High Road to Culture in Flanders and the Netherlands


High Road to Culture in Flanders and the Netherlands

The Porous Paradises of Bram Demunter
© Tim Van Laere Gallery, Antwerp
© Tim Van Laere Gallery, Antwerp © Tim Van Laere Gallery, Antwerp

The Porous Paradises of Bram Demunter

‘Everything exists side by side and can be shown as such’, says encyclopaedic painter Bram Demunter of his first solo exhibition. Demunter’s work is simultaneously comical and analytical, it confuses and provides comfort. Ancient Alligator Swimming from the Sea to the River remains on show until the 9th of October at the Tim Van Laere Gallery in Antwerp.

‘There it is!’ We're about to give up when, on the right side of the street, we see the corner facade of the Falafel King. Why we didn’t look up the address with Google Maps is, in hindsight, not entirely clear. This is how painter Bram Demunter (Kortrijk, b. 1993) and I find ourselves following the Turnhoutsebaan for quite some time, searching frantically for the mythical falafel king that, he ensures me, serves the best falafel of Antwerp, maybe even of the whole of Belgium, Europe and the world.

As I take a seat at a wobbly table on the terrace, I feel like I am taking place in one of Demunter’s paintings: a skinny man pushes a pram filled with canned goods, a rustling elephant tree in a huge pot can be seen beyond. Couriers are driving back and forth carrying mysterious packets in all kinds of shapes and sizes, and a line of striking-looking individuals order kofta at the counter after being guided through the menu by the affably smiling king himself. And the falafel? It is delicious.

Demunter and I agreed to meet in Antwerp to visit his first solo exhibition. Ancient Alligator Swimming from the Sea to the River is on show at Tim van Laere Gallery, which also represents other masters of figurative painting like Rinus Van de Velde, Ben Sledsens and Kati Heck.

After participating in group exhibitions nationally and internationally – most recently in the remarkable Regenerate at WIELS – Demunter, who specialized in the graphic and painterly arts at the LUCA School of the Arts and HISK (Higher Institute for Fine Arts), is showing alone for the first time this autumn.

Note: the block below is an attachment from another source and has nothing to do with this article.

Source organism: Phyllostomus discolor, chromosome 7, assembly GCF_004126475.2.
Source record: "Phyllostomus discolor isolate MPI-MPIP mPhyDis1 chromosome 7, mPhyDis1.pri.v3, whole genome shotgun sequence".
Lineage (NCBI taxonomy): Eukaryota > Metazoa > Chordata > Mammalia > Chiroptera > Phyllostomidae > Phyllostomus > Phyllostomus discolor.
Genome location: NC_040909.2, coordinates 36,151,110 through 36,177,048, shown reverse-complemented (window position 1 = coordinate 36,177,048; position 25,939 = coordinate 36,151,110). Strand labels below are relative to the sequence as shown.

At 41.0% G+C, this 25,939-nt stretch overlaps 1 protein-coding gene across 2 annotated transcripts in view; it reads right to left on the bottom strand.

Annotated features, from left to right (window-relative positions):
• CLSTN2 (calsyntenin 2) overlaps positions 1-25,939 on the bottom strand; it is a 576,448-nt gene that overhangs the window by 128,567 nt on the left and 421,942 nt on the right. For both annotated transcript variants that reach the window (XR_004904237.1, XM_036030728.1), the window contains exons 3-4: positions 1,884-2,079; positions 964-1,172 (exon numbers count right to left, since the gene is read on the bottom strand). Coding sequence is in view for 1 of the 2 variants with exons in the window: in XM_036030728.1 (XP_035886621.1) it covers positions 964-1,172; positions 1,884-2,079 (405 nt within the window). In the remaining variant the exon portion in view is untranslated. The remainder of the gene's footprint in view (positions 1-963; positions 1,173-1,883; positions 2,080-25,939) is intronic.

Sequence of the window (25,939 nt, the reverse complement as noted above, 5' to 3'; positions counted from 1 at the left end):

The exhibition presents his most recent work, produced between 2019 and 2021. It includes paintings that, in their thematic multitude and painterly detail, resembling mash-ups of The Ghent Altarpiece, The Baths of Ensor and the Mughal miniatures of Abu’l-Hasan. The result is equally confusing and comforting, comical and contemplative.

Passion for collecting

Central to the exhibition is the titular work: a monumental painting depicting an archipelago. It is inhabited by an amalgamation of people and animals: dozing cows and giraffes, a colourful group of people taking an embalmed body to sea on a red boat, dogs that stare out over the waves from the central island, fenced in by chipboard, bearded heads that roll around a palm tree, ducks standing in a pond with burning sides, and hands in all kinds of positions and pigments that, from atop a floating island, signal to the sea.

Similarly, nature thrives in Demunter’s work. From ferns to rosebushes, from pines to Japanese cherry blossoms: it all covers the canvas abundantly, competing in visual crispness with the white-brushed waves around them.

‘Everything exists side by side and can be shown as such’, it escapes Demunter, as he thoughtfully chews on a falafel sandwich. He mentions it again later, as he guides me carefully past the recently installed paintings in the gallery. As a child, he was fascinated by collections. He could spend hours browsing encyclopaedias in the back of the car, searching for images of ‘all the fruit trees, Christ sculptures, and Russian politicians’.

Similarly, his paintings are preceded by a period of intense research, during which he combs his way through references, scientific studies, and Wikipedia entries omnivorously. Even his studio (a former tax office in Temse) gives evidence of this diverse interest: recently Demunter felt compelled to store his wide collection of found rocks, keys, and fossils collected on walks in labelled boxes.

Demunter’s works are the artistic result of this drive to gather

Demunter’s works are the artistic result of this drive to gather. He likes to see them as painted museums: they frame stories, histories and natural historic phenomena while inviting viewers to - often feeling as confused as the artist and the almost archetypical characters in his paintings - lose themselves in the multiplicity of the world.

Returning characters in his work are mermaids and men with baseball hats, elderly gentlemen, and dogs with human heads. You won't find any individuals with a fixed identity (even though singer Cher and gallery director Tim van Laere show up from time to time). They act like stock characters that originate somewhere in a corner of Demunter’s mind and filing cabinets, from where they are released now and again to expose something about our human condition.

Form, colour, and rhythm